Local artist Aldo Moroni is known for his enormous, world-building projects.
M.EX. – Mesoamerican Experience was intended to be the latest in a long line of ambitious pieces he has created over the course of his five-decade career in the Twin Cities. The multi-year project would involve creating massive clay civilizations. It would be similar to his Babylon series, where he created and destroyed elements on repeat, building on ruins each time to create a tower over the course of five years.
Moroni had planned to chronicle the history of Mesoamerica, including Olmec, Maya, Toltec, Mixtec, and Aztec societies, as well as Spanish Imperialism, the Republic, and contemporary Mexico. The project was set to include a series of books documenting the process.
But as Moroni was researching and preparing his designs for the show, he began to feel sick. Doctors didn’t know what was wrong with him, so he continued his work. About six months later, Moroni received bad news: He has Stage 4 terminal pancreatic cancer.
“I just go… wow. That’s weird,” Moroni recalls reacting to his diagnosis. “What can you say? That’s a twist. I wasn’t planning on that.”
Moroni was sitting in his newly rented studio in the California Building when he got the news. He’s been a tenant there for around 20 years, but had just moved into a larger space to work on the M.EX. project. “All of a sudden everything changed,” he says.
Moroni got his big break as an artist in 1977. Fresh from graduating from MCAD, he caught the eye of Martin Friedman, former director at the Walker Art Center, who invited him to be part of a group show at the museum. For the exhibition, the Walker commissioned a wax piece, Pentalandia, which was purchased for the permanent collection and was later shown as a solo piece. His work is also in the permanent collections of the Minneapolis Institute of Art, the Weisman Museum, the Tweed Museum, and the Minnesota Museum of American Art.
Throughout his career, Moroni has also created many public art pieces. There’s Life of Our State State of Our Lives at the State Capitol, and This River This Place, commissioned for the Federal Reserve Building, features a 3-D map of the upper Midwest.
Fellow artist Remo Campopiano has known Moroni since the early 1980s, when the two did a big show together that involved a giant globe. Later, Moroni joined the artist advisory board for the ArtPaper, a publication Campopiano founded. “He’s my best friend. He always has my ear,” Campopiano says.
Campopiano notes that being a part of the social aspects of the art scene is an important part of who Moroni is. “He’s always been a social being,” he says. “He has a network of friends that’s larger than any other artist that I know.”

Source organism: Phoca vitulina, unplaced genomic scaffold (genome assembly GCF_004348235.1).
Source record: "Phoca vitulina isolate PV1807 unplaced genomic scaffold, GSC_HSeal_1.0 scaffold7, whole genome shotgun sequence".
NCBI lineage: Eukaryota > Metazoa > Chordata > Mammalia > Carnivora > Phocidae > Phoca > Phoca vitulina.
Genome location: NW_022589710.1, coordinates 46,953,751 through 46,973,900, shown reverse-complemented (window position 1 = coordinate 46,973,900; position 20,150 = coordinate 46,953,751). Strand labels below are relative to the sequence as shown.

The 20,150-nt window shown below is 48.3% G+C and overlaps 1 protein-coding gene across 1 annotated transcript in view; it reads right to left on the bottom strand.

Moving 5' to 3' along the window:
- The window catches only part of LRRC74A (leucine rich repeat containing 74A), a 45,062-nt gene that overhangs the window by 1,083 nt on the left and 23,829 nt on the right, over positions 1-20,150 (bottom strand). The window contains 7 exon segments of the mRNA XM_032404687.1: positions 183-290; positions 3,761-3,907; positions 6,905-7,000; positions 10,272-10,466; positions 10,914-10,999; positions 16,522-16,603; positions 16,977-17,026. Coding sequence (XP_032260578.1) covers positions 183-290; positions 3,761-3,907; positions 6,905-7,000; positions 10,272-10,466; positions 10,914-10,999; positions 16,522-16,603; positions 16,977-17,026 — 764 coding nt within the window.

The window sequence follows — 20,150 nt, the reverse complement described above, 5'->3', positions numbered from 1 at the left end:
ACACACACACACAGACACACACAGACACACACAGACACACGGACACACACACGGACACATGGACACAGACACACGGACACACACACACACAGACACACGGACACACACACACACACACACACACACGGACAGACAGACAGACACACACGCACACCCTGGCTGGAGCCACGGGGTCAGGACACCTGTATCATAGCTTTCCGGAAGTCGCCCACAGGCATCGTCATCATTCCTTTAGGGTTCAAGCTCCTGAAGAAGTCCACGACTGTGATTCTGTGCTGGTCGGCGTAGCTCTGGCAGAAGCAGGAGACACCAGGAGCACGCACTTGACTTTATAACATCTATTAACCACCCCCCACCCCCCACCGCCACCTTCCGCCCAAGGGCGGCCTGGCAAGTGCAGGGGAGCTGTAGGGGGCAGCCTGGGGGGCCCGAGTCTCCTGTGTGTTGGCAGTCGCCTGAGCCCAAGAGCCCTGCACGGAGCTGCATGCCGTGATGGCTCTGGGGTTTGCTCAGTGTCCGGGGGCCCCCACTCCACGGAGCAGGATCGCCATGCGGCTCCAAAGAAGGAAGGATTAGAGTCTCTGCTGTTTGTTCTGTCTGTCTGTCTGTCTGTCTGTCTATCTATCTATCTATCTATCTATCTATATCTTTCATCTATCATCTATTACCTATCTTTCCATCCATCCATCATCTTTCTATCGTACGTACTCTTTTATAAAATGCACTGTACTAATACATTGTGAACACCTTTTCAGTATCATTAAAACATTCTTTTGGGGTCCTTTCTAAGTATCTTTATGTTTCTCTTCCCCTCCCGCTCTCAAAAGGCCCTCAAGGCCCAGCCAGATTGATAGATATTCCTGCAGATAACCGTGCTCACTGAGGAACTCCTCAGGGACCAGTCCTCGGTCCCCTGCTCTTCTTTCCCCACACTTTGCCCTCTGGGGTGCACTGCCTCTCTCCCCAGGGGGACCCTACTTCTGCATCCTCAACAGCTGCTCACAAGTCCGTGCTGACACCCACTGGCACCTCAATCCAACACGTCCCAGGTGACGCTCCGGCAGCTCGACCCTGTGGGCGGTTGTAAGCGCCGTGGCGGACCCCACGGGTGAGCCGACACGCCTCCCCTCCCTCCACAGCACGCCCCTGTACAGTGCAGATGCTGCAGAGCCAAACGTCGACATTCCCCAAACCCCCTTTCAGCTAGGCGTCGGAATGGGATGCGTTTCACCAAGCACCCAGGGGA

Many of those friends are now helping put together what is turning out to be a farewell party this weekend.
“I suspect there are going to be hundreds of people there,” says Campopiano. “He’s a beloved person, you know? I’ve known him all my life. I don’t think we’ve ever had any cross words. I’ve been all over the world. When I come back, the first person I talk to is Aldo.”
This weekend, the Legacy Makers Place will open in the California Building. It features several of the big pieces Moroni has created over the years, including wax sculptures from the ’70s, transitional/ epic works like the Babylon project, photographs, broadsides, and the release of his limited-edition art book, The Synoptic Codex of Mesoamerica.
You can also see the M.EX. piece, which is still in progress. Built on a 16' by 11' oval, it has a styrofoam mountain range in place, ready for houses to be built on top. There will be workshops throughout this weekend where participants can help with its creation.
“Unfortunately, he’s not going to be able to finish it,” Campopiano says of Moroni’s final project. “It’s a two- or three-year piece.”
That’s why Moroni has enlisted others to help him continue the work. “You set things in motion and things happen,” Campopiano says. “That’s what we are doing here. We are trying to push an idea and see where it goes.”
“His attitude on all of this is really remarkable to me,” says photographer Lisa Roy, Moroni’s neighbor at the A-Mill Artist Lofts, where he currently lives. “I'm so thankful to be on his team. The fact that he is going through all this, but still fighting for the northeast Minneapolis art scene speaks to his character in so many ways.”
Roy says that Moroni wants the Legacy Makers Place to be a space for artists to hold classes, make work, and host exhibitions for years to come. “The upcoming shows will fund that space,” she says.
Jennifer Young, co-owner of the California Building, got to know Moroni when he first rented a studio in the building in the early 2000s. “He’s been a significant artist in the community,” she says. “He’s just such a generous person—with his time, his thinking, his art process. He involves the community in his work.”
Young says the process of helping put the show together has been painful. “I love him even more for doing it,” she says. “He’s brave. I respect him so much. My respect is growing for him as each day goes on.”
Young says that the arts community has stepped up to help. “I see us circling around him and supporting him so he can give us what he wants to give us for as long as he can,” she says. “If he’s diving in, I’m diving in.”
As for Moroni, he's taking it day by day, continuing to work and care for his two adult sons who live with autism. "I think the only way I can cope is that I work my way through it," he says. "The day will come, but it’s not today."
IF YOU GO:
The Legacy Makers Place
5-10 p.m. Friday; noon to 8 p.m. Saturday; noon to 5 p.m. Sunday
The California Building
2205 St. NE, Studio #113, Minneapolis
The unveiling of M.EX. will take place from noon to midnight on Friday, November 8. RSVP here.